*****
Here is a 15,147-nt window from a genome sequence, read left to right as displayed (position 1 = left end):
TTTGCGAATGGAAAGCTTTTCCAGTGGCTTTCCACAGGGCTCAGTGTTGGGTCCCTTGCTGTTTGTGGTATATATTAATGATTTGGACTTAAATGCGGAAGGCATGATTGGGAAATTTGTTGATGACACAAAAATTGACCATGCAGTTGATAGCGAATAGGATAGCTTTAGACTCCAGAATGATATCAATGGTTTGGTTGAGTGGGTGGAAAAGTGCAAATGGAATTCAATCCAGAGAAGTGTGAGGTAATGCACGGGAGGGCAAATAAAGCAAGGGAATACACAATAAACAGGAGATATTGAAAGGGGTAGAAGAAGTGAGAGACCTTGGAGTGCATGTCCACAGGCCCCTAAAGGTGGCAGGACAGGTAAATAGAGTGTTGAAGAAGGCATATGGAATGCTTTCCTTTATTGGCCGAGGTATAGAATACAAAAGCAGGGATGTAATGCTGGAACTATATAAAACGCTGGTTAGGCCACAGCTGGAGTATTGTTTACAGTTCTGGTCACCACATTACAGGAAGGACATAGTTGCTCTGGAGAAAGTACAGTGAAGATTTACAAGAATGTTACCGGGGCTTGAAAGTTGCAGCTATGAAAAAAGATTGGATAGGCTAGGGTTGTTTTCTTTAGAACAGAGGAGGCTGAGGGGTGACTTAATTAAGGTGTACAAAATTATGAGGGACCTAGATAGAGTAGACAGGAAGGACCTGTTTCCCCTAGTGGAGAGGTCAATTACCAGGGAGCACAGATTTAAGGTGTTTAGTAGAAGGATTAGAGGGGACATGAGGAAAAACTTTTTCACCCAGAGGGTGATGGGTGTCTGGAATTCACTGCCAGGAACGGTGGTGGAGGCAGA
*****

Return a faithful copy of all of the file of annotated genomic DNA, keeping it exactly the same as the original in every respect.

Here is a 15,147-nt window from a genome sequence, read left to right as displayed (position 1 = left end):
TTTGCGAATGGAAAGCTTTTCCAGTGGCTTTCCACAGGGCTCAGTGTTGGGTCCCTTGCTGTTTGTGGTATATATTAATGATTTGGACTTAAATGCGGAAGGCATGATTGGGAAATTTGTTGATGACACAAAAATTGACCATGCAGTTGATAGCGAATAGGATAGCTTTAGACTCCAGAATGATATCAATGGTTTGGTTGAGTGGGTGGAAAAGTGCAAATGGAATTCAATCCAGAGAAGTGTGAGGTAATGCACGGGAGGGCAAATAAAGCAAGGGAATACACAATAAACAGGAGATATTGAAAGGGGTAGAAGAAGTGAGAGACCTTGGAGTGCATGTCCACAGGCCCCTAAAGGTGGCAGGACAGGTAAATAGAGTGTTGAAGAAGGCATATGGAATGCTTTCCTTTATTGGCCGAGGTATAGAATACAAAAGCAGGGATGTAATGCTGGAACTATATAAAACGCTGGTTAGGCCACAGCTGGAGTATTGTTTACAGTTCTGGTCACCACATTACAGGAAGGACATAGTTGCTCTGGAGAAAGTACAGTGAAGATTTACAAGAATGTTACCGGGGCTTGAAAGTTGCAGCTATGAAAAAAGATTGGATAGGCTAGGGTTGTTTTCTTTAGAACAGAGGAGGCTGAGGGGTGACTTAATTAAGGTGTACAAAATTATGAGGGACCTAGATAGAGTAGACAGGAAGGACCTGTTTCCCCTAGTGGAGAGGTCAATTACCAGGGAGCACAGATTTAAGGTGTTTAGTAGAAGGATTAGAGGGGACATGAGGAAAAACTTTTTCACCCAGAGGGTGATGGGTGTCTGGAATTCACTGCCAGGAACGGTGGTGGAGGCAGA